For example, the legacy that author of the Harry Potter series, JK Rowling, will leave behind will endure long after her death, but what happens to the copyright that has formed the foundation for the more than £800m that she is estimated to be worth? Copyright subsists automatically (without the need for registration) in a work resulting from the skill and labour of the author. The copyright in Rowling’s literary works will expire 50 years after her death – a comparatively long period for intellectual property rights.
The market value and the mechanisms by which intellectual property in all of its forms, will transfer to an heir, are usually not considered in any detail in a will.
An owner’s rights in a patent, design registration or a trade mark registration, which entitles him to the exclusive use of an invention, design or trade mark, are recorded in registers at the Patent, Designs and Trade Mark Office. The respective statutes governing these forms of IP provide for them to devolve to heirs by operation of law. A letters patent, design or trade mark registration certificate are, in this way, analogous to a title deed for an item of immovable property. Much like with immovable property, the heir must be recorded as the new proprietor in the relevant IP register. The rights will not be enforceable by the new proprietor until this step has been taken.
Devolution of copyright, although unregistered, is also specified by our copyright legislation to be assignable by testamentary disposition. Furthermore, it may be ‘sliced and diced’ so as to apply to only some of the acts which the owner of the copyright has the exclusive right to control, or to a part only of the term of the copyright, or to a specific country or other geographical area. In this sense, copyright can be thought of as a bundle of discreet and separable rights to prevent different things, in different areas for different periods of time.
It would therefore be possible, for example, to dispose in a testament, of some rights of copyright in a particular work (such as an artistic, literary or musical work or a computer program) to one heir for a first territory and to another heir for a second territory. It would also be possible to dispose of the right to licence others to perform a work (eg. a musical work) to one heir but the right to reproduce and distribute copies of the work, to another heir. Similarly, one heir could inherit the right to use and adapt a work (eg. a computer program) but not to license others to do so (which may be the exclusive right of another heir).
The devolution of common law rights in know-how (such as trade secrets) are at best, uncertain.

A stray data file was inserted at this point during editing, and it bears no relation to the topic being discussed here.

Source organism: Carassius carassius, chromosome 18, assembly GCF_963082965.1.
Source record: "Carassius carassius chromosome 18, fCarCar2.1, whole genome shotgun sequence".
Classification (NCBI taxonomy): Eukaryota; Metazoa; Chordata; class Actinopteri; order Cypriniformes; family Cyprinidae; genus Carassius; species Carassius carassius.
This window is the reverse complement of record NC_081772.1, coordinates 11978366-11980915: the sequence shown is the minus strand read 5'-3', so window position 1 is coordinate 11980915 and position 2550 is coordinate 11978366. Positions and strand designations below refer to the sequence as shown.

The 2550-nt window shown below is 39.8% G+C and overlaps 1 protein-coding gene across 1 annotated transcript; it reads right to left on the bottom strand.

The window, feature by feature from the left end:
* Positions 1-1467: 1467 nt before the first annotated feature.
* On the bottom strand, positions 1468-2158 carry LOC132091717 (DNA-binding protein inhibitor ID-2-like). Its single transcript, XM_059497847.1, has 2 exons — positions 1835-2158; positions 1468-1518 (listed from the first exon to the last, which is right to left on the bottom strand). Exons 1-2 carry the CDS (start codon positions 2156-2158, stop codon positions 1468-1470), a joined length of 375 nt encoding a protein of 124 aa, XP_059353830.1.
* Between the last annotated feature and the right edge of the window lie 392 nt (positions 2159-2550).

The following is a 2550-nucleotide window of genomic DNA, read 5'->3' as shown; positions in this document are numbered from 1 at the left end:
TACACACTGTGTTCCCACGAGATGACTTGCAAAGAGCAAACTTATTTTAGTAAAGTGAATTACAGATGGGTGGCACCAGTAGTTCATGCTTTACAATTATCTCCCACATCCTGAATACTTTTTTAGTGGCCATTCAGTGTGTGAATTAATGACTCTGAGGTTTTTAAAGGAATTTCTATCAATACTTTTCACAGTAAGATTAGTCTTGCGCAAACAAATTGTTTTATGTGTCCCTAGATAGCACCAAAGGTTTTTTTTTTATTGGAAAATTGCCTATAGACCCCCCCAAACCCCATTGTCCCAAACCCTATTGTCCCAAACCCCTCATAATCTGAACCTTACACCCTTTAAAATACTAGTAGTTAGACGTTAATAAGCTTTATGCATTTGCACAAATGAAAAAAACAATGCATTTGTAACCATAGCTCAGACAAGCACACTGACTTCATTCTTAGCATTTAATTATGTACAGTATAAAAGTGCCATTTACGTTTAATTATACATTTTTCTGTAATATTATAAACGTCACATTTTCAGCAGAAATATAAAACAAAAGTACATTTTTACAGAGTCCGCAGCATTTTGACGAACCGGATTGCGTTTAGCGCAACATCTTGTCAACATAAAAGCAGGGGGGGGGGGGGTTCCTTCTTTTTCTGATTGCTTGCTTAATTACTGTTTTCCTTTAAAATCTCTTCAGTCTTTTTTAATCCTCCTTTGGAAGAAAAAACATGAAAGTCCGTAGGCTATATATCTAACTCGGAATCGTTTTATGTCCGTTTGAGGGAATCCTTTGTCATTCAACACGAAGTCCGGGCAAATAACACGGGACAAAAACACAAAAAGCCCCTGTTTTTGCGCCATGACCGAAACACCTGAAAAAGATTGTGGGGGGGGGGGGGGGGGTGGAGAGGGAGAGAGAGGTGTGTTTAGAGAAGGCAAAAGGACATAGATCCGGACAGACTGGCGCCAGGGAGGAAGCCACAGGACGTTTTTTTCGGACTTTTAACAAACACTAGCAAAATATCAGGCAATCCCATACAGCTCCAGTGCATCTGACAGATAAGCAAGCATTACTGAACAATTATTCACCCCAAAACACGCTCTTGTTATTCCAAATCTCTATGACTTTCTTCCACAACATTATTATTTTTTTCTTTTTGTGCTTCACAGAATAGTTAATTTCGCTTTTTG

The nature and transferability of rights in know-how (ie. information which is not generally known or readily ascertainable) are not regulated by statute. While an action for unlawful competition would certainly be possible under common law, the requirements, circumstances, or conditions which bestow such a right on a plaintiff are not as clear. Would a plaintiff have a protectable interest in know-how only if they created the know-how? What of circumstances where they arranged for and paid someone else to create it? Would acquiring knowledge of it legally entitle them to enforce rights in the know-how?
When adjudicating on the issue of unlawful competition, our courts have relied heavily on public perception and the mores of the community on what constitutes fair and just. A dilemma that might present itself is what would happen if a plaintiff, purporting to have acquired knowledge of and rights in know-how, in the form of a bequest, institutes legal proceedings for misappropriation of this know-how. Is an heir entitled to institute such proceedings even though it is common cause that it was the deceased’s know-how on which a claim would be based?
In Schultz v Butt  (A), the court stated the following when considering the unlawfulness of the defendant’s actions:
In South Africa the legislature has not limited the protection of the law in cases of copying to those who enjoy rights of intellectual property under statutes. The fact that in a particular case there is no protection by way of patent, copyright, or registered design, does not license a trader to carry on his business in unfair competition with his rivals. In my view there is not in the present case any sufficient countervailing public interest to displace one's initial response to Schultz' methods of competition.
It is generally accepted that common law rights in trade marks (ie. rights in trade marks that are used but not registered) form part of the goodwill of a business and are only transferable as part of the business that used the trade mark and established the reputation.
Generally, the owner of common law rights in the trade mark is entitled to prevent passing off by others. To succeed in a passing off action, the trade mark must have an established reputation and the use by another person of the same or a similar mark must be the cause of confusion in the market (ie. the products/services of a competitor are being associated with the trade mark by consumers).
If a deceased operated a sole proprietorship in association with an unregistered trade mark and an heir took over this business, they may not immediately be entitled to institute a passing off action. It is unclear whether the goodwill of a sole proprietorship (including common law rights in an unregistered trade mark) transfers to an heir by testamentary disposition. This is one more good reason to register your trade marks!
In summary, you may not have copyrights as valuable and significant as JK Rowling, but it may still be worth considering how your intellectual property rights should devolve to your heirs and taking steps now, such as registering unregistered rights or ceding unregistered rights expressly while alive, to ensure that this transfer is as simple and certain as possible.